A Brazilian gunman fatally shot 11 children at a Rio de Janeiro public school before he himself was killed, police said, shocking the South American nation that has never seen such an incident before.
It was not clear whether the gunman, who is believed to be a former student at the school, shot himself or was killed by police.
At least 18 other people, mostly students, were wounded in Thursday's shooting spree at the school for children aged 10 to 15. At least four were in grave condition, a health official said.
'No clear motive'
Colonel Evandro Bezerra, a fire department spokesman, told Brazil's Globo television network that the shooter was 24-year-old Wellington Menezes de Oliveira, a former student at the Tasso da Silveira school, in the western Realengo neighbourhood, who did not have any prior criminal record.
|Shooting spree incident apparently unrelated to the
city's ongoing gang violence [TV Globo News]
Police said Oliveira left a letter at the scene indicating he wanted to commit suicide, however, it did not give a clear motive for the shooting.
Thursday's incident happened shortly after 08:30am local time (1130GMT) in Rio, in the western part of the city, Al Jazeera's Gabriel Elizondo, reporting from the vicinity, said.
"Police helicopters are landing on a football field very near the school to collect the injured and transport them to nearby hospitals," he said.
Initial reports said the gunman entered the school wearing a backpack and told officials he was there to deliver a speech, before opening fire in a classroom.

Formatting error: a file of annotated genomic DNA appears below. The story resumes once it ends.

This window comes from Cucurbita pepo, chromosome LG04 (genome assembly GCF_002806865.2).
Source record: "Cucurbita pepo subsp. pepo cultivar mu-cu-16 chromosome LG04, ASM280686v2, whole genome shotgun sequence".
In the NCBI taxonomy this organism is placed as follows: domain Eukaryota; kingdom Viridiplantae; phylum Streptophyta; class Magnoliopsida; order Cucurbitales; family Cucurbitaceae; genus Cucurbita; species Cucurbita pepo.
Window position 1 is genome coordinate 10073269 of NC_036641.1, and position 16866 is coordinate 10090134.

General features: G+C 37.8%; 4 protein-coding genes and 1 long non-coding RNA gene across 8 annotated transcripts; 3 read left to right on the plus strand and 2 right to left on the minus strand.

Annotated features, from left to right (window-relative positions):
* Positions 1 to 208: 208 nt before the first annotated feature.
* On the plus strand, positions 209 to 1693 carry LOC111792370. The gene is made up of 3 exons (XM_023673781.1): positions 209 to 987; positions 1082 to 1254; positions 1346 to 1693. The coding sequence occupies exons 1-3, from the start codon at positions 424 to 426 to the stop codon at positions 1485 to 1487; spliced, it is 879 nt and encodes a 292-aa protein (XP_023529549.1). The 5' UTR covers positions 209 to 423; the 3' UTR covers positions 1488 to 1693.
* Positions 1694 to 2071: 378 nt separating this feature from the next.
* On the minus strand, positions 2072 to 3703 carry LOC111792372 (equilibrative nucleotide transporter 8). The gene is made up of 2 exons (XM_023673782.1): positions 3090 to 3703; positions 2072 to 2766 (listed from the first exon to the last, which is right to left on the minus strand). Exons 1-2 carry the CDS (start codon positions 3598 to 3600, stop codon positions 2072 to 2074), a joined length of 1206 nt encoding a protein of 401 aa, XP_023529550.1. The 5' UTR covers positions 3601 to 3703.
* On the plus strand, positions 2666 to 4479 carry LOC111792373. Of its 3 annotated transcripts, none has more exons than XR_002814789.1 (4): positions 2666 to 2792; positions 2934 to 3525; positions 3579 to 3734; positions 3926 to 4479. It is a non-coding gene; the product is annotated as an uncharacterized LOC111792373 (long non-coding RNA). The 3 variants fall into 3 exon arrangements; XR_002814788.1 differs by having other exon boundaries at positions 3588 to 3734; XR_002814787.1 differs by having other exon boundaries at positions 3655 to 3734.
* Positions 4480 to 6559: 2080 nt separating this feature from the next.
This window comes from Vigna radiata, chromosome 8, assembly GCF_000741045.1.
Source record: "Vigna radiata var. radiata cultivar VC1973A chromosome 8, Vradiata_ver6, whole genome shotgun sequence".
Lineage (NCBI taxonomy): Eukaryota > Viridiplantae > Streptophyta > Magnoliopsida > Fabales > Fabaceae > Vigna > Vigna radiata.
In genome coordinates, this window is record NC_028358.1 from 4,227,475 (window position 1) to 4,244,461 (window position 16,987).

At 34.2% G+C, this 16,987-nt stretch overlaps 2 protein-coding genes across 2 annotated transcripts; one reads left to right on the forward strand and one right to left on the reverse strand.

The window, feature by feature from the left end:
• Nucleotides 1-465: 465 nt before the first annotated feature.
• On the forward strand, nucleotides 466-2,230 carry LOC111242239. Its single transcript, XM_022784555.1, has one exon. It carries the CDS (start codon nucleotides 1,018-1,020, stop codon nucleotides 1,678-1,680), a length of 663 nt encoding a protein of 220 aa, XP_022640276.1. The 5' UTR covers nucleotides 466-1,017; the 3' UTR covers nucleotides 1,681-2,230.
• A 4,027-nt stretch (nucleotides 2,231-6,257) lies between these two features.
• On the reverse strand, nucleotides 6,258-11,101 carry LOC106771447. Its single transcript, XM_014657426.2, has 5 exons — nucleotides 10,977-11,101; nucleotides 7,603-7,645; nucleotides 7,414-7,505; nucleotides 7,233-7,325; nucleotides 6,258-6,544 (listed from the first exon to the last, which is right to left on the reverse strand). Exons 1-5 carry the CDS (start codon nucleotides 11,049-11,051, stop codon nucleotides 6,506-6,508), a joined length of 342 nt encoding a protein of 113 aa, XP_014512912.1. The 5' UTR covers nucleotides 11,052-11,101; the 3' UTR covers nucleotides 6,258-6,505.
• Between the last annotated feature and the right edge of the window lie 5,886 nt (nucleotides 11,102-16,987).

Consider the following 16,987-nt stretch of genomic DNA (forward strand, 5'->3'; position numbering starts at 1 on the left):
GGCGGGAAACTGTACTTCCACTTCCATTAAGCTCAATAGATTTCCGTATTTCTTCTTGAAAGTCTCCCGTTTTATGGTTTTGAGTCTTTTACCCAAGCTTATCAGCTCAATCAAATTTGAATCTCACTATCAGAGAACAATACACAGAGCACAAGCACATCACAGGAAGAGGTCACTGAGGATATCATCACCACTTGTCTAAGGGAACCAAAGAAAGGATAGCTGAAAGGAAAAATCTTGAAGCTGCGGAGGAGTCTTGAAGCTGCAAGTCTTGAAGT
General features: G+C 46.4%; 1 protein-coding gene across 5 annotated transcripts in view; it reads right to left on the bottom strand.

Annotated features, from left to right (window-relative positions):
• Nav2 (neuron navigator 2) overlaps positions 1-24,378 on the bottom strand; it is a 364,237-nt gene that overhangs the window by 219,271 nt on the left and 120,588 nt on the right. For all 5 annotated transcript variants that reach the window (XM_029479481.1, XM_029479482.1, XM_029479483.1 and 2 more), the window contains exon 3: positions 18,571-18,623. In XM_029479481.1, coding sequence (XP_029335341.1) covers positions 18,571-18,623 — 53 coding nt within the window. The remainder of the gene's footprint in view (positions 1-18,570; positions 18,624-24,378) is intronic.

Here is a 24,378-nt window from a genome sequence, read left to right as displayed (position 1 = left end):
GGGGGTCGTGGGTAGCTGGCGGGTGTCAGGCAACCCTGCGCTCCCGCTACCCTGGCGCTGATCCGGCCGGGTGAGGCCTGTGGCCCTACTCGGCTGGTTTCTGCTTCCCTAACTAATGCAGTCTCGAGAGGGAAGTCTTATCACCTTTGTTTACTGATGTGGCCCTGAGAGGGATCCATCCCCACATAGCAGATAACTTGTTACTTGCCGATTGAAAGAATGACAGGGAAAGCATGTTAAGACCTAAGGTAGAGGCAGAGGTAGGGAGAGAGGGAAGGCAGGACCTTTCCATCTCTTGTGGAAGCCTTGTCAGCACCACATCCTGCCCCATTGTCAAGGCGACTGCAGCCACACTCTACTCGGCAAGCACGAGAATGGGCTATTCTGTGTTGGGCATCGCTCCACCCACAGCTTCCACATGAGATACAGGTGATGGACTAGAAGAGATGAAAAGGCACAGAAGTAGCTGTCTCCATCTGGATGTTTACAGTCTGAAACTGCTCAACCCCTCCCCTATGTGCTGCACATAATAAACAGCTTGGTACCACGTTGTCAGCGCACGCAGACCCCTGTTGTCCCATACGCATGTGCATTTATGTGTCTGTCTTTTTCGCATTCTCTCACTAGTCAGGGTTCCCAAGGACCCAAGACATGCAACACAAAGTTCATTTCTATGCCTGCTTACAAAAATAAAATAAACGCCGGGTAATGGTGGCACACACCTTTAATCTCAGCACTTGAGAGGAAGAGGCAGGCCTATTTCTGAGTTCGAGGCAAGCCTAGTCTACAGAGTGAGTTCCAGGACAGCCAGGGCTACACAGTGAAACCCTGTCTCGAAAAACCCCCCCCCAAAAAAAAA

"It is not known why he fired,'' Colonel Ibis Pereira, a spokesman for the Rio de Janeiro military police said.
Police exchanged gunfire with the assailant, who was carrying two guns and a suicide note, before he killed himself, another police official told local media.
TV Globo News showed images of the wounded being loaded into ambulances at the school.
Terrified parents rushed to the school and television images showed them crying and screaming for information about their children, while police held them back from the scene.
The attack by Oliveira is the country's first serial shooting at a school in Brazil, which has never had an attack similar to incidents in the United States, including the 2007 Virginia Tech massacre and the 1999 Columbine high school shooting in Colorado.
Dilma Rousseff, the Brazilian president, wept when commenting on the incident during a speech to business leaders and requested a moment of silence for the victims.
"This type of crime is not characteristic of [our] country and therefore we are all ... united in repudiating this act of violence," Rousseff said.
"We have to show solidarity and support for the families of the children [killed by] that psychopath, that animal," Sergio Cabral, the governor of Rio de Janeiro, said in a press conference at the school.
Violence in Rio traditionally has been associated with drug gangs that control vast areas of the city's slum communities.
Rio's government has in recent months made considerable advances against drug gangs that control vast areas of the city's slum communities but crime remains a problem in the beachside tourist haven.
Authorities have stepped up slum pacification efforts that have created a permanent police presence in poor neighbourhoods in hopes of tightening security in advance of the 2014 World Cup football championship and the 2016 Olympic Games.